Jan 152018
Latest SENTRY anti virus program.
File SENTRY02.ZIP from The Programmer’s Corner in
Category System Diagnostics
Latest SENTRY anti virus program.
File Name File Size Zip Size Zip Type
README.1ST 6176 2748 deflated
SENTRY.DOC 8339 3162 deflated
STINSTAL.COM 6976 4361 deflated

Download File SENTRY02.ZIP Here

Contents of the README.1ST file


This software is distributed as shareware. You may copy it
freely and distribute it. If you choose to use it, please send a
$15 registration fee to the address below.
If you use this product and do not send the registration
fee, you will still have the best virus protection product
available at any price and you will have little to worry about
from computer viruses. However, you WILL have bad dreams and
your karma will turn sour. Your girlfriend will leave you for
the dweeb next door and the neighborhood children will ridicule
you behind your back. You will begin loosing your hair
prematurely. Your chances of an audit by the IRS will increase
by two orders of magnitude. You will be seduced, in a moment of
madness, into buying OS/2 and will convert all of your systems
three days before IBM abandons the product. We know this to be
To avoid all of this and live a long, happy and prosperous
life, merely take out a check (yes, do it now before it's too
late), fill it out for $15 (cash also accepted), include your
name and address and send it to:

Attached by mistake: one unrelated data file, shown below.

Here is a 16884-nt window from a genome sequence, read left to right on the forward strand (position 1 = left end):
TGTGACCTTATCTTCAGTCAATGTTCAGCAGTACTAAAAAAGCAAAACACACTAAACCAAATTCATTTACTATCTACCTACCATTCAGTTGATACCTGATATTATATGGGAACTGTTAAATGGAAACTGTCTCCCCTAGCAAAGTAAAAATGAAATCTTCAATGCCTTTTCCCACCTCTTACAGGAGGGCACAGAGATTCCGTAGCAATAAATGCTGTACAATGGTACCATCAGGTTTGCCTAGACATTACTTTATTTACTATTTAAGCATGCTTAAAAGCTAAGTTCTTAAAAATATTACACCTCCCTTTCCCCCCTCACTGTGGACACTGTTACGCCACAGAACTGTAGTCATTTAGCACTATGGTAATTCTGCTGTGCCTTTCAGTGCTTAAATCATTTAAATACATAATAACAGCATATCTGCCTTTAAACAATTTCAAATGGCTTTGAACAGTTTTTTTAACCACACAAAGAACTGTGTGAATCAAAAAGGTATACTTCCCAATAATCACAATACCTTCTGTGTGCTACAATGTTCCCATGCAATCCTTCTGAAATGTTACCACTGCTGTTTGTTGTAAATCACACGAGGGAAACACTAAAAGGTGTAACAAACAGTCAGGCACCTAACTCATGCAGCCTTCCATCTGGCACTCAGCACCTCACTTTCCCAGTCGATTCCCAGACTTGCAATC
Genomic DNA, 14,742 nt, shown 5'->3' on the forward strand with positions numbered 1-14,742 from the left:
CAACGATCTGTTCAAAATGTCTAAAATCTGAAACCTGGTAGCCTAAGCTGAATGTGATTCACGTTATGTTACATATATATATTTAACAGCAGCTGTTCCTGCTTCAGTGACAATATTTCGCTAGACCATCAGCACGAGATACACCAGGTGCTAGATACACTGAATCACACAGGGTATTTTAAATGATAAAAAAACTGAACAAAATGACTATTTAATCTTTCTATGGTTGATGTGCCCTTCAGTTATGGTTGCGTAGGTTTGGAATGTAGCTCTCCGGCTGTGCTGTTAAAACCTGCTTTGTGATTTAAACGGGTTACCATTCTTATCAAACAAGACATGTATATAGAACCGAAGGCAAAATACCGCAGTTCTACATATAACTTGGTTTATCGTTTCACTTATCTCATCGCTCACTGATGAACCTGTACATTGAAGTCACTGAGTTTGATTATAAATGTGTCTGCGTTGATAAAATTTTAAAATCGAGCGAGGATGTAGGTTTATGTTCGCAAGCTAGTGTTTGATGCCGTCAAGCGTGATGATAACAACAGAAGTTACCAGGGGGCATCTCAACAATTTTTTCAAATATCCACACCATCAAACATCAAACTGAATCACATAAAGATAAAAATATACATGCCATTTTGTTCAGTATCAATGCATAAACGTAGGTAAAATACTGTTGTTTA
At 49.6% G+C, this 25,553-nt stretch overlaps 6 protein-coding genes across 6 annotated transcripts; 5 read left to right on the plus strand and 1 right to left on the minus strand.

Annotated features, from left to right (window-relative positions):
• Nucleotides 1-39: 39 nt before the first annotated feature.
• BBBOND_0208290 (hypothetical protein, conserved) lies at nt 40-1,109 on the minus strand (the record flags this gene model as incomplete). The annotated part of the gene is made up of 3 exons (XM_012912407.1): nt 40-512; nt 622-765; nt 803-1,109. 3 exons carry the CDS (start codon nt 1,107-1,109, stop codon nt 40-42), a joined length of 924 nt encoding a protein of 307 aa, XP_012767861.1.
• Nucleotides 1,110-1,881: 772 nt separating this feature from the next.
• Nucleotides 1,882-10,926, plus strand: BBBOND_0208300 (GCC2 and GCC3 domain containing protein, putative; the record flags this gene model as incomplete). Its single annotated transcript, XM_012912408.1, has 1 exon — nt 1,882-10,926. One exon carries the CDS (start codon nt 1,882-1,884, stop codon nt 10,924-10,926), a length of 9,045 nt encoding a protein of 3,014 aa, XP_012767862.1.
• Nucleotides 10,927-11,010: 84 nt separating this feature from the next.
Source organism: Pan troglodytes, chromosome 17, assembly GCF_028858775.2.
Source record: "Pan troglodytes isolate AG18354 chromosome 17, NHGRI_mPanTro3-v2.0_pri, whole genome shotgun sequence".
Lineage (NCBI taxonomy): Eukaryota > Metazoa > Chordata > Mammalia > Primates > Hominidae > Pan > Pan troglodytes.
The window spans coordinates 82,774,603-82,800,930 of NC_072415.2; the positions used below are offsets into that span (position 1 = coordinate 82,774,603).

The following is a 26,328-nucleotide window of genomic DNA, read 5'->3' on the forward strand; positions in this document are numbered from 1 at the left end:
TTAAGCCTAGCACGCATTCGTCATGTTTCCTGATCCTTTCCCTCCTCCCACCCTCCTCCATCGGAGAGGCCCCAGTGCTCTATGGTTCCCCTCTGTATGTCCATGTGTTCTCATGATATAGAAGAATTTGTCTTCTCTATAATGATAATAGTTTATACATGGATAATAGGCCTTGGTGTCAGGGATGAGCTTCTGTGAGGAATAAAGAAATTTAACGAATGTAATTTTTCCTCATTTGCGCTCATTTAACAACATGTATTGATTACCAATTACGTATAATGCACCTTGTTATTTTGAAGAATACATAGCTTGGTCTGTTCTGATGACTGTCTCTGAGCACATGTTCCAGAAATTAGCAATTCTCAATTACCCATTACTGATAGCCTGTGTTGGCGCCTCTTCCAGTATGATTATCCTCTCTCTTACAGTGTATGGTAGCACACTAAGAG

McAfee Associates
4423 Cheeney Street
Santa Clara, CA 95054

OR, quickly jot down your Master card or Visa number and
drop it in the envelope. For those of you never write anything
on paper - call the Homebase BBS at 408 988 4004 and leave your
credit card number in E-mail to the SysOp. Credit card orders
please add $3. Believe us, you'll feel better when you've done

Now that that's out of the way, let's get down to business.


Sentry version 2 is an updated version of the original Sentry
product. It now runs on DOS 4.0 and above, and it has additional
checks for partition table viruses. In operation, however, it is
identical to the original version. If you currently are running
Sentry, the only modification required is to re-install using the
new install routine. Everything else is identical.

I have designed and marketed an number of antiviral products
commercially through InterPath Corporation, some with more
success than others. I have also researched and tested every
antiviral product available in both the commercial and public
domain markets. All of them (including my own) were less than
satisfying. They left me with a sense of unease about the
security of my system, or alternately, were so difficult to
install and use that I would rather suffer the virus than the
product. My answer to this problem is Sentry.
Sentry uses a unique approach to the virus issue. Prior
products have used TSR filters to attempt to trap viruses, or
checksums to detect changes in critical files. The TSR approach
has numerous weaknesses, primarily because TSRs cannot prevent
viruses from directly interfacing with the system I/O
controllers. Thus, over half of existing viruses cannot be